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Analysis of Railgun Barrel Material

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3 Author(s)
Cooper, K.P. ; Mater. Sci. & Technol. Div., Naval Res. Lab., Washington, DC ; Jones, H.N. ; Meger, Robert A.

The effect of the number of shots on multiple-launch railgun barrel material performance under significantly high current conditions was studied. Material analysis was conducted on rail samples from four sets of experiments involving increasing number of shots. Cross sections of samples from two locations in the copper rail were examined using a variety of metallographic techniques. During each shot a thin film of molten aluminum from the armature deposited on the rail surface. The deposit became thicker and multilayered with increasing number of shots and was thicker in the bottom half of the vertically oriented rails than in the top half. Preferential removal of material occurred along both rail edges, which resulted in the formation of grooves over the length of the rails. Grooves were deeper near the top edge of the rails compared to the bottom edge. A proposed mechanism for grooving is dissolution of the rail material into molten aluminum flowing toward the rail interior due to aerodynamic drag and over the rail edge due to surface tension effects, assisted by extremely high rail edge temperatures. Asymmetry in the armature-rail gap due to magnetic interactions with the support structure may be the cause of asymmetry in deposit thickness and groove depth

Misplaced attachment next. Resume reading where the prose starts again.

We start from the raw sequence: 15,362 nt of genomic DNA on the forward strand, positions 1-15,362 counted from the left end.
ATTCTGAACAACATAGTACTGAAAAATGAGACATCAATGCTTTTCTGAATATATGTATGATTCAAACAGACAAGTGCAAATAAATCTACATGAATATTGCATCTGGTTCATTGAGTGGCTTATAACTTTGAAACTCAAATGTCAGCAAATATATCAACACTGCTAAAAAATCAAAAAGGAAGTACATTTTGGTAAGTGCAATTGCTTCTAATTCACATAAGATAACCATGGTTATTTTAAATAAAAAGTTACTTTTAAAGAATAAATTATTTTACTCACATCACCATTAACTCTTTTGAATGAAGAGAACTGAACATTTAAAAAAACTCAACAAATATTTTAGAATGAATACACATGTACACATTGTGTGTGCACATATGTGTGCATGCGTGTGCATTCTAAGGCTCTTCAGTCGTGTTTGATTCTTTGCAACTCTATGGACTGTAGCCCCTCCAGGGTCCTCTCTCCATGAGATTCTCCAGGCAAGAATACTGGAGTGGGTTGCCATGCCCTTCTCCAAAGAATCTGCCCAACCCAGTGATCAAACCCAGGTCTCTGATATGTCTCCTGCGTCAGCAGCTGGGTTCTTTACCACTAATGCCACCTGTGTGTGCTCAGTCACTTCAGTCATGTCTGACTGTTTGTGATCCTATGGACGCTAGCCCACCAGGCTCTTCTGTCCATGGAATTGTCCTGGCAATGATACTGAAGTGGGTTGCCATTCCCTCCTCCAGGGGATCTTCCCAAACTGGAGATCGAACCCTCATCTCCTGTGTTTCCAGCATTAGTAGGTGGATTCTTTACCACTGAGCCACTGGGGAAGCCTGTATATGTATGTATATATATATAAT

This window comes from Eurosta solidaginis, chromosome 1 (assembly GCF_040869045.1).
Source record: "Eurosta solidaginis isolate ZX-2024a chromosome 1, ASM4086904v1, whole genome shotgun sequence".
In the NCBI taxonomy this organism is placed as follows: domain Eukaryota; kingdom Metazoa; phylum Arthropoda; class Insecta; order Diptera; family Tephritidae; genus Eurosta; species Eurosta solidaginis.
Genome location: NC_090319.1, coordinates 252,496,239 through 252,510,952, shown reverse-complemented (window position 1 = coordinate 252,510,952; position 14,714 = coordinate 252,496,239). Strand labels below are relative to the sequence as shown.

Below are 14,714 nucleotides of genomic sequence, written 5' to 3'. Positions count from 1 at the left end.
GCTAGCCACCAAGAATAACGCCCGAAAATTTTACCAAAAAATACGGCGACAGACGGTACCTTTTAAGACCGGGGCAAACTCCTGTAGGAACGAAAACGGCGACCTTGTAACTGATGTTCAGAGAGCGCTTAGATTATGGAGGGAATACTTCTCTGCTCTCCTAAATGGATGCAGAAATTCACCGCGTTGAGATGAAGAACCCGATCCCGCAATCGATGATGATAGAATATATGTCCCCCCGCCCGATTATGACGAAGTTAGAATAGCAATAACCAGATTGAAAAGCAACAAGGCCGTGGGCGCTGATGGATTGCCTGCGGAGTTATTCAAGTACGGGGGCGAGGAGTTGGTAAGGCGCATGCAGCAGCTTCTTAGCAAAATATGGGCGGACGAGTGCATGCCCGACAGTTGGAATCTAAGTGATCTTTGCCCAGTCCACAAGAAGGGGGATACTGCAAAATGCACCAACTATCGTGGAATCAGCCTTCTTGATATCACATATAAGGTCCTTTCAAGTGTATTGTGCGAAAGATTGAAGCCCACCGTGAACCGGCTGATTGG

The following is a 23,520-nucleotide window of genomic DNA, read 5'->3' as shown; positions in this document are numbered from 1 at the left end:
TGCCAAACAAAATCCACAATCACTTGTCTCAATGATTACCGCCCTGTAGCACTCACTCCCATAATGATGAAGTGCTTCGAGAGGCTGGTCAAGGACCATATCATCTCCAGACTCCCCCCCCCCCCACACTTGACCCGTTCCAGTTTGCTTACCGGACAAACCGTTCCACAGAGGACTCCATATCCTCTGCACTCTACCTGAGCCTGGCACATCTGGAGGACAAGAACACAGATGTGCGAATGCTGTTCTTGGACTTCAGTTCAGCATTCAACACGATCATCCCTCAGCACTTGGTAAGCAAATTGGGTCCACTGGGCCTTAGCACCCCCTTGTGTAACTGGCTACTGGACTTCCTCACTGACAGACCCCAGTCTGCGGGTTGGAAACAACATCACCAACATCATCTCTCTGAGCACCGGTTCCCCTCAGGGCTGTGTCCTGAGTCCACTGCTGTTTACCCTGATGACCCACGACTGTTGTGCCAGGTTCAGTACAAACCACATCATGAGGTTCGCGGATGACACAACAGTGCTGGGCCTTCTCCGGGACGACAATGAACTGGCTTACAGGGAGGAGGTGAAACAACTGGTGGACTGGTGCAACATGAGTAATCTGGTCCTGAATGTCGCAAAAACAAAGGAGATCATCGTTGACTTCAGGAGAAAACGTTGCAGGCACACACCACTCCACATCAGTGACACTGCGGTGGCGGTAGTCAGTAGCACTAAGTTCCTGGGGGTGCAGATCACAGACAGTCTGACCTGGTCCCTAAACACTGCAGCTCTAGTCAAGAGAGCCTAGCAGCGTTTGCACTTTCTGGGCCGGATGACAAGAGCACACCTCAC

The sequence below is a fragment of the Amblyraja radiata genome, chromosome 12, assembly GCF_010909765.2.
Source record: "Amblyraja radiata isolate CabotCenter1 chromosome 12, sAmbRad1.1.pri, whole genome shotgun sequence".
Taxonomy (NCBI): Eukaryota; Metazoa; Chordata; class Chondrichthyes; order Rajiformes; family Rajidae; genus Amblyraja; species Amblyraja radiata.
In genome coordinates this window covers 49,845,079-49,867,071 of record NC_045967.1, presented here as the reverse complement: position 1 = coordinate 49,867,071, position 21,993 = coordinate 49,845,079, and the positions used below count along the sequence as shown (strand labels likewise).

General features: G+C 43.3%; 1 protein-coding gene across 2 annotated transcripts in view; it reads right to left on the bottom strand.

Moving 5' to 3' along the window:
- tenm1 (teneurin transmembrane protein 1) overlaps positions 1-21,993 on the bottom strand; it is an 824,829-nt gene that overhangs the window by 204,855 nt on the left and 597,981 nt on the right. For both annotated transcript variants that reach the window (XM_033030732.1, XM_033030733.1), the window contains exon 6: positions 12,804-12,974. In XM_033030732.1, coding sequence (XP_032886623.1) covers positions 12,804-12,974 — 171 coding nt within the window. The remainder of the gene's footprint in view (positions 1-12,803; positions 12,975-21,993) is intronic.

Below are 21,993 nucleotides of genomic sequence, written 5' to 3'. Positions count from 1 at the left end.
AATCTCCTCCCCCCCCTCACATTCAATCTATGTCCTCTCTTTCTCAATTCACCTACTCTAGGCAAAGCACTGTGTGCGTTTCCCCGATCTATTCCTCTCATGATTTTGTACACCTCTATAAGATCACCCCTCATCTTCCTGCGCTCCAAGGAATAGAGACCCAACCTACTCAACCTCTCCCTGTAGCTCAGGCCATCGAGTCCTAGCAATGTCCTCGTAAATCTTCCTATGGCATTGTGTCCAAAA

Published in:

Magnetics, IEEE Transactions on  (Volume:43 ,  Issue: 1 )